The Transoft Way


Innovation is about a new idea that brings value to its users.

In most cases innovative ideas are born from experiencing a personal ‘pain’ and coming up with a viable and widely accepted solution. But that alone isn’t enough to guarantee success. What you need is a magical convergence of timing, finding a market ripe for disruption, and having a visionary pied-piper – someone capable of seeing what others don’t, possesses moxie in spades, and can cajole world-class talent into building something useful and practical.

In short, what you need is a miracle.

The advent of the smart phone is an example of technology meeting an idea just at the right time, driven by visionaries. The iPhone, a product by none other than the visionary Steve Jobs, became a hugely successful product when widespread WIFI access meant 3G networks could receive digital data at speeds that enabled real-time communication and produce a multi-fold increase in productivity.

It is likely that when the first gasoline-powered car left the plant in the 1870s, chances are the driver took a right-hand turn. Since the 1950s, engineers had been plotting vehicle movements using turning templates that oddly enough were produced showing vehicles turning right!  If we think about it, for over 130 years after the car was invented, transportation engineers still had a limited way of plotting how that vehicle turned. Engineers needed someone with an innovative idea to move their profession forward.


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When Milton was working on transportation projects in the 1980s, he also used mylar turning templates to plan for vehicle maneuvers.  However this approach seemed quite inadequate and never fully satisfying.  This was the ‘pain’ element he needed to spur the innovative juices. “Most projects required complex forward and reverse maneuvers, and turning templates, which were reasonable for most roadway intersection designs,  and yet left one with a sense of inadequacy” says Milton.  He could visualize how a vehicle behaves when a large truck turned a corner, but it wasn’t until AutoCAD came up with changes to their software, that he could see the possibility of simulating turning vehicles accurately.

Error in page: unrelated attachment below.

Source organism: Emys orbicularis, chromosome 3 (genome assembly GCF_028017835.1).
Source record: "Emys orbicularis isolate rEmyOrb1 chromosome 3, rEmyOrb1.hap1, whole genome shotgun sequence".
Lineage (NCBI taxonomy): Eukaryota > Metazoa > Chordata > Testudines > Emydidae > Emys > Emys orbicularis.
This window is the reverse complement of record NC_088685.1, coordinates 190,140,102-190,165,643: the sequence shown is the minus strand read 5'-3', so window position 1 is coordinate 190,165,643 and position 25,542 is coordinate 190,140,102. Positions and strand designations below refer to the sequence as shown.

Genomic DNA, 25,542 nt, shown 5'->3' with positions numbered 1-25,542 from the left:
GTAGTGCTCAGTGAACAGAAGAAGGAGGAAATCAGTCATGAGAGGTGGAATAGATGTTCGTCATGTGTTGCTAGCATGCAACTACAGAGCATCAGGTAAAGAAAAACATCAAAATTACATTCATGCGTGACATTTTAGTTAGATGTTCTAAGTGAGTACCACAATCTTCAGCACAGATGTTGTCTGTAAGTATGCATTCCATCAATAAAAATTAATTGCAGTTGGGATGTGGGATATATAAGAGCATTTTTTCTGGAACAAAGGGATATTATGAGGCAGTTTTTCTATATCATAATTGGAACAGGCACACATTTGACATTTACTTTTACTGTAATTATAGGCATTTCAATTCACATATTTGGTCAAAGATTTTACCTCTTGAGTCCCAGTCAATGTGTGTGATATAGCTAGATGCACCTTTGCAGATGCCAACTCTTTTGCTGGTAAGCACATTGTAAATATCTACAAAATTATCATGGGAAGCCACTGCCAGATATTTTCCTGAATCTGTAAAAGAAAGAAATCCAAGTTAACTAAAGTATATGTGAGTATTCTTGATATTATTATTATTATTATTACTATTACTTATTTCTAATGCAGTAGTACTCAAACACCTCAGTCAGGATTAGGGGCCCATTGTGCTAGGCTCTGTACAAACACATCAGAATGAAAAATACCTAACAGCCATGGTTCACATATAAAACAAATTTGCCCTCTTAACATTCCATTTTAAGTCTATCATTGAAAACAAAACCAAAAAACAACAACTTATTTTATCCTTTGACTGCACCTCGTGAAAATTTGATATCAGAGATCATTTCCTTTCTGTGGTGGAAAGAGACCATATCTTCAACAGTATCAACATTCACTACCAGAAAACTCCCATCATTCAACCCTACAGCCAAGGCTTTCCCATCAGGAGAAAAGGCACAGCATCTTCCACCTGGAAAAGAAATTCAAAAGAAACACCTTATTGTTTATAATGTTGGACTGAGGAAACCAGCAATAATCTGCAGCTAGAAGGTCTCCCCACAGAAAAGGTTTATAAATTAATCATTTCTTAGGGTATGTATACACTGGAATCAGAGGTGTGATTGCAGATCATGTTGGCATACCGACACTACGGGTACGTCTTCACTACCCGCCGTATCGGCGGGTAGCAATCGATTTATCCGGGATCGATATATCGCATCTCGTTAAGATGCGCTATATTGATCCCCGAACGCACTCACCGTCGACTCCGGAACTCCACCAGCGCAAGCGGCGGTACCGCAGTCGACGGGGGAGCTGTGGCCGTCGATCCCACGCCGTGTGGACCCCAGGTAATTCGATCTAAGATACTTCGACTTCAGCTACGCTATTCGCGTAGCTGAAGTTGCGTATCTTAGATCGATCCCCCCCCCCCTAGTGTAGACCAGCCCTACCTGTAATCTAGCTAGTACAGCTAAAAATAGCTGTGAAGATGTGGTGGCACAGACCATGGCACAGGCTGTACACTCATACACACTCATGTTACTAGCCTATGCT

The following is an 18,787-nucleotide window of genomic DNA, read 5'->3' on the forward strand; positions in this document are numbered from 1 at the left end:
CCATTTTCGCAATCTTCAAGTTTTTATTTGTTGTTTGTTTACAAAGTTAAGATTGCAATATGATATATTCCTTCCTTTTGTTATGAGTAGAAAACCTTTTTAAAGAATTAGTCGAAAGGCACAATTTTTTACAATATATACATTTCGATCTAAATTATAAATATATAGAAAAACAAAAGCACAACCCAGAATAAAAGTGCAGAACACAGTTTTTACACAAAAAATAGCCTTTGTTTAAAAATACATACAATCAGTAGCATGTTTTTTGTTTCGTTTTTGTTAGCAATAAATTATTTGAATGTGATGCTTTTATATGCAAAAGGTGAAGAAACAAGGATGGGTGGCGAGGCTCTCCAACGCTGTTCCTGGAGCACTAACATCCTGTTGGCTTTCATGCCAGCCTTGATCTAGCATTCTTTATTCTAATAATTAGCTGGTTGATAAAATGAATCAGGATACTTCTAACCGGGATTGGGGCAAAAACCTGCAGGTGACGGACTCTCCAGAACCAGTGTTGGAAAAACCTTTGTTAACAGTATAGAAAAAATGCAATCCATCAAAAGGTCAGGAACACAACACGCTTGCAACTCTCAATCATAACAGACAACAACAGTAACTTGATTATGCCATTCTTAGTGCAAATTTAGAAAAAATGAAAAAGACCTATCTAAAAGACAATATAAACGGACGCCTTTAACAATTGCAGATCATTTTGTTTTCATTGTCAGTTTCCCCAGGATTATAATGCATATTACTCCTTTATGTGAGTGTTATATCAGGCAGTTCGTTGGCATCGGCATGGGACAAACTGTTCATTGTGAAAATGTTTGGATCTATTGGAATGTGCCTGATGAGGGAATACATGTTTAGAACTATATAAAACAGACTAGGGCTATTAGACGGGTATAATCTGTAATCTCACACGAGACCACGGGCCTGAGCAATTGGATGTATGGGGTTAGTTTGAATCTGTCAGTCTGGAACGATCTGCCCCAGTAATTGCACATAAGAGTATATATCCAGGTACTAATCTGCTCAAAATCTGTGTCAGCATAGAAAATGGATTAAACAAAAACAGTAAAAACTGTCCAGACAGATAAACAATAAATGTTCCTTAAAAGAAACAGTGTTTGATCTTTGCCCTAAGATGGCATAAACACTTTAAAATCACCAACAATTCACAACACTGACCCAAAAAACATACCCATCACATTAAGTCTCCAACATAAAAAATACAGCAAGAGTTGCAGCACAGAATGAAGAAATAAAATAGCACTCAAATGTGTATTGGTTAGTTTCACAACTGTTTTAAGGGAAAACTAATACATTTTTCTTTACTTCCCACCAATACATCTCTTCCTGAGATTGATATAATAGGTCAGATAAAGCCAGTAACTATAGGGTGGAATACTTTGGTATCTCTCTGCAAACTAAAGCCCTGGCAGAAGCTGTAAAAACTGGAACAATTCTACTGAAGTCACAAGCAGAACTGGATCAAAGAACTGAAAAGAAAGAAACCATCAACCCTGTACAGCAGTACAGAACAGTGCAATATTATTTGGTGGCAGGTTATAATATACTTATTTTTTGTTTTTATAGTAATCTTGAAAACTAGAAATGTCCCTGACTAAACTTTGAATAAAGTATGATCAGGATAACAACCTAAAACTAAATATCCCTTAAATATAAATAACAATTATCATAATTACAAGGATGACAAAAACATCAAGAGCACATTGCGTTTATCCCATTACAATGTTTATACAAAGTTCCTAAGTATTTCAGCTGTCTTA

“By the late 1980s, AutoCAD had developed into a dynamic program capable of simulating vehicle movements and it became much more of a WYSIWYG development tool,” Milton remembers. This fulfilled the ‘timing’ ingredient. “For me, this was like an alignment of the planets. The AutoCAD software provided the fertile ground for innovation to take place.” And five years later, AutoTURN was released to the world.

The right person with the right idea at the right time often finds success. As Milton said previously, if an idea creates value for the marketplace, it will lead to an elevated level of success.

“In some small way, I would like to think of us being a mini ‘Apple’ of the Transportation software industry,” says Milton, proudly. “Customers have become enchanted with, not only products such as AutoTURN, but many of our other products and eagerly await our next innovative development.”

“Innovation is an added boost to a company’s success,” says Milton. “If you produce something of value and you have the right entrepreneurial skills backed by a well aligned corporate machine, you can achieve a significantly higher level of business success.  If you are able to build an organizational culture around this innovative drive, you can sustain the business’ success indefinitely.  I believe that this is exactly what Transoft Solutions has achieved over the past 20 years.  Today the company has six innovative, new-to-the-world products out of its portfolio of seven main products.  And each has proven to be financially successful and strategically important”.


How has Transoft’s culture been influenced by the spirit of innovation?  Read about this in the next installment of Our Story in the link below.